The secretary always gets the tough jobs. Just ask Mike O’Riordan in Limerick.
“The senior hurling manager job came up in Limerick a few years back,” says O’Riordan, rúnaí of the Limerick County Board.
“We had the interviews, and then I had to ring around and tell the unsuccessful candidates the bad news — four or five of them. Not a job you’d look forward to.
“I rang Gerry Molyneaux and said, ‘look, Gerry, unfortunately, you weren’t successful on this occasion’ and so on.
“Now, bear in mind I got a fair bollocking in a couple of the earlier phone calls, so I was wary enough. But Gerry said, ‘thanks Mike, no problem, I was delighted to have the chance ’. Top class.”
Molyneaux, who passed away late last month, had a full and varied GAA career.
He was just 60 and had celebrated his birthday with a surprise party last October.
Originally from Knockaderry, Gerry was chairman of the West (Limerick) Board up to his death, having also served as chair, vice-chair, assistant secretary and PRO.
He was a selector with the Limerick minor hurlers who won Munster and All-Ireland titles in 1984 and he then moved on to be part of the back-room team for the successful U21 team of 1987. He also coached teams all over Limerick and Kerry, both in hurling and in football. Molyneaux was Kerry county senior hurling manager in 2006 and brought Lixnaw to the Kerry senior hurling title; he also had a successful spell with Finuge in the Kingdom. He was also manager of the Limerick intermediate hurling team.
However, Munster Council vice-chairman Liam Lenihan remembers him first of all as a player.
“I saw him with Knockaderry in a tournament against Tournafulla, and Gerry was the free-taker. At one stage in the game himself and the corner-back ended up in the river after the ball, so they came out in a fair mess. When the game was over the Knockaderry lads went for a drink in a pub up in the village, a Knockaderry woman had married into Tournafulla so they went in there. There was no sign of Gerry, and it was a while before he turned up.
“When he did pop up though up he was dressed to kill - clothes perfect, hair perfect. ‘I know the people who own the pub,’ he told the lads. ‘They let me have a bath so I could look right for the evening. That was one thing about him on or off the field — he was always dressed well. Everything matched, everything was co-ordinated. The morning of his funeral I was going out the door when my wife said, ‘hey, change your clothes — you have to be dressed properly for Gerry Molyneaux’s funeral’.”
“He was a colourful character,” says O’Riordan. “An absolute character. You couldn’t put him down. One time he was over the Limerick intermediates, who were playing before the seniors in the championship up in Thurles. I was on the senior bus going into St Patrick’s College for their warm-up when I saw Gerry had the intermediates pucking around there. This was half one. ‘Gerry,’ I said, ‘You’re supposed to be playing at two.’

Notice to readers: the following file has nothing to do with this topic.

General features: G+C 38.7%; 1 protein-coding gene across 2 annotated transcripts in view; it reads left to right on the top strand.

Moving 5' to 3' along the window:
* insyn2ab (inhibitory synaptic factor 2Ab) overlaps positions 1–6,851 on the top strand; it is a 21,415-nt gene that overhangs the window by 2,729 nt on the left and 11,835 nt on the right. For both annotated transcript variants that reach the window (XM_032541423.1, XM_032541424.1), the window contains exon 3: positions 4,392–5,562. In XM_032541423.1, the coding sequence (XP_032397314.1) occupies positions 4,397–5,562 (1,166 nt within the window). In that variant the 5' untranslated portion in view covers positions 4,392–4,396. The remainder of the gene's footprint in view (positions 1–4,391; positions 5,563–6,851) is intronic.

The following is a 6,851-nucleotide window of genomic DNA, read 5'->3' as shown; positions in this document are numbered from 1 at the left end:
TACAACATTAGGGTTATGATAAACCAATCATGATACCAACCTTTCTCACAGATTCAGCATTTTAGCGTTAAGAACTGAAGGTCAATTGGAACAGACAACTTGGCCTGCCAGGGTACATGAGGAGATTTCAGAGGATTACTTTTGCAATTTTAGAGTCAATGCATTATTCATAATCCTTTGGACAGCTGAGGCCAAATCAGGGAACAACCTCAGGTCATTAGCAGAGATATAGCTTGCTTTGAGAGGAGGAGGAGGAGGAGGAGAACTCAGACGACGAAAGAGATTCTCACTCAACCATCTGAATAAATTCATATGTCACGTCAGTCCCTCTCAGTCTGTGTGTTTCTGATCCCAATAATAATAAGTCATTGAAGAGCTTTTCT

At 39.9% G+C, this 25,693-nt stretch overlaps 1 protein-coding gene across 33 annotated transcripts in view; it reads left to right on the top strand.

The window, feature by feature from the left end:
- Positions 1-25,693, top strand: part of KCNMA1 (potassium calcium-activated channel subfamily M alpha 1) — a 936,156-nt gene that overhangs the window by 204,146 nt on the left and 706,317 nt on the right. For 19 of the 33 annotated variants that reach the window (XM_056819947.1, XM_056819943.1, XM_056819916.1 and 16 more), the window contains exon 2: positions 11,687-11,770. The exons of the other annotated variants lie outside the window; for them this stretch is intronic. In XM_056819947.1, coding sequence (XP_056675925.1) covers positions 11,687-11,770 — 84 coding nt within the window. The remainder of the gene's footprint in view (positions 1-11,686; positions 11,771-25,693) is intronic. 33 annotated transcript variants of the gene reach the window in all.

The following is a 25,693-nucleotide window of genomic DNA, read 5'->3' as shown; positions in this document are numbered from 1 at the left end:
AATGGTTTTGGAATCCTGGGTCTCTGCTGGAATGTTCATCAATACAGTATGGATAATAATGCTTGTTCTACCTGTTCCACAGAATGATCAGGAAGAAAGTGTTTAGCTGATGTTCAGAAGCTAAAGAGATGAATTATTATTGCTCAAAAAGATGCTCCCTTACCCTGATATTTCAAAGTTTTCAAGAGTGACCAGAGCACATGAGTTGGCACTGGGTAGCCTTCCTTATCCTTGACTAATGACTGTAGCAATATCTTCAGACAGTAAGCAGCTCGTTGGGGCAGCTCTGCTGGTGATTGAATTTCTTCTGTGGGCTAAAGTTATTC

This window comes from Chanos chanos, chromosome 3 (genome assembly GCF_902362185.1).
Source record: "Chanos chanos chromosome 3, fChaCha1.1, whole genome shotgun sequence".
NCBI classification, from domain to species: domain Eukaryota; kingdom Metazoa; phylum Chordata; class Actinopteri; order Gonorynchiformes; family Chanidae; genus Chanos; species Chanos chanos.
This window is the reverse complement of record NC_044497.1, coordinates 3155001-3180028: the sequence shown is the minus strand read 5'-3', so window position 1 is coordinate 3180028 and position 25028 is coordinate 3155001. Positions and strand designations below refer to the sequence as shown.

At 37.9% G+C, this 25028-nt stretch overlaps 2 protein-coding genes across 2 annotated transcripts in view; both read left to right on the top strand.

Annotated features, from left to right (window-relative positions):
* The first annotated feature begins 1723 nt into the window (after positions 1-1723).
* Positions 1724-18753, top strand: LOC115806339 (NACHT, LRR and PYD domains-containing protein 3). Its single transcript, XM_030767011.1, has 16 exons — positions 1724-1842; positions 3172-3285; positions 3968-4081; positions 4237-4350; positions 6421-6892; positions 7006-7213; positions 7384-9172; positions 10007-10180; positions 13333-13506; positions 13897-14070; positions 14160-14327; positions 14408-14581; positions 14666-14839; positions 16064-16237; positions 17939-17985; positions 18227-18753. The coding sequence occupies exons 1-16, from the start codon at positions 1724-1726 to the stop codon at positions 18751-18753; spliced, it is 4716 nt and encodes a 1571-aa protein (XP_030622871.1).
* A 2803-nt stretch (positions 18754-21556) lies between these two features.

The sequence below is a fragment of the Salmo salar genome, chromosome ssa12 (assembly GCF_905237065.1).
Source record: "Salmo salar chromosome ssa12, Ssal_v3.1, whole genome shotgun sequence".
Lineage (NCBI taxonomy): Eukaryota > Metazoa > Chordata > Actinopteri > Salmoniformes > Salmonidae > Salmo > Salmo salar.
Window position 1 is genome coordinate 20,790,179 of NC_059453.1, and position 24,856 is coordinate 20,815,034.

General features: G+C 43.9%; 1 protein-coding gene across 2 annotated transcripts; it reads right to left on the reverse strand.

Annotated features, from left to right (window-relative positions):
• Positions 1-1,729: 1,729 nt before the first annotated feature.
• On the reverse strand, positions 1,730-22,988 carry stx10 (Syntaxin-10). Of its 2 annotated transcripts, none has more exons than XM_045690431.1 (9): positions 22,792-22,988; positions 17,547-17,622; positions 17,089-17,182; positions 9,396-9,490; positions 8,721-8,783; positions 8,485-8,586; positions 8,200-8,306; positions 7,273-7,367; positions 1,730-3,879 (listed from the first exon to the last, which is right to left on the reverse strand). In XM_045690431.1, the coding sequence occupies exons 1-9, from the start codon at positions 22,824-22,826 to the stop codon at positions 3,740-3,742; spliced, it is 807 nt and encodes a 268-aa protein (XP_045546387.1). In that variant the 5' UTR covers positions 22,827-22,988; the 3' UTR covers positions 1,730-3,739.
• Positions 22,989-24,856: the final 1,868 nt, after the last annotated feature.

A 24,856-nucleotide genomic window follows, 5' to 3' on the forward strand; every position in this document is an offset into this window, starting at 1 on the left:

“‘Did you not say half two the other night?’ he said.
“‘No.’ “‘Right lads,’ he said, and all onto the bus and tore off down to Semple Stadium.”
Lenihan chimes in: “He was a very good coach — and an excellent man in the dressing-room to motivate a team. He knew the games inside out and could coach teams to a very high level, but getting them ready for the game, the five minutes before they went out — he was excellent in that environment.”
His knowledge of the game also helped when it came to refereeing. Lenihan cites a strong Limerick tradition of officiating, a standard which Molyneaux upheld.
“He handled an inter-firm All-Ireland, plenty of colleges games, he was a very good referee. There were a couple of reasons why. First, it didn’t matter where he was, what level the game was or where it was, he was absolutely consistent, he always treated the players the same. In addition, he always knew the names of the players. Even if t was a college game with players few enough people knew, he’d take the trouble to find out who they were, and in the game, then, there was no ‘number six come here’ or ‘watch it number 10’. He called the players by their names, and they responded. He rarely had any trouble with them.”
He still had his idiosyncrasies, mind.
“Gerry wouldn’t have put too many players off,” says Lenihan. “The odd time he’d pass a player after an incident in a game and he’d just say to him, ‘I saw what you did’. That was better than a yellow card, because the player knew Gerry was on to him. If he wanted to give a sharper warning his saying was ‘you’ll be sitting down before too long’. They rarely did the same thing again after that.”
Lenihan added: “Family was number one with Gerry. He was very good company, a great friend. I’ve no doubt, by the way, that his last 16 years were among his happiest, because he was doing something he really enjoyed.
“He did a FÁS course in photography and went to work for the West Limerick Observer, and it was the kind of job that suited him down to the ground. He was out and about at events of all kinds, meeting people, talking to them - that was the kind of thing he was brilliant at.”
“There was roguery with Gerry but he’d never let you down,” says O’Riordan.
“Even the time I rang him with the news of the manager’s job that time, there was a bit of a sequel. I told him who’d gotten the job before hanging up, and 10 minutes I got later a call back.
It was Gerry: ‘Is he looking for a selector?’
Gerry Molyneaux is survived by his wife, Bernie and his three daughters, Louise, Cora and Caoimhe.
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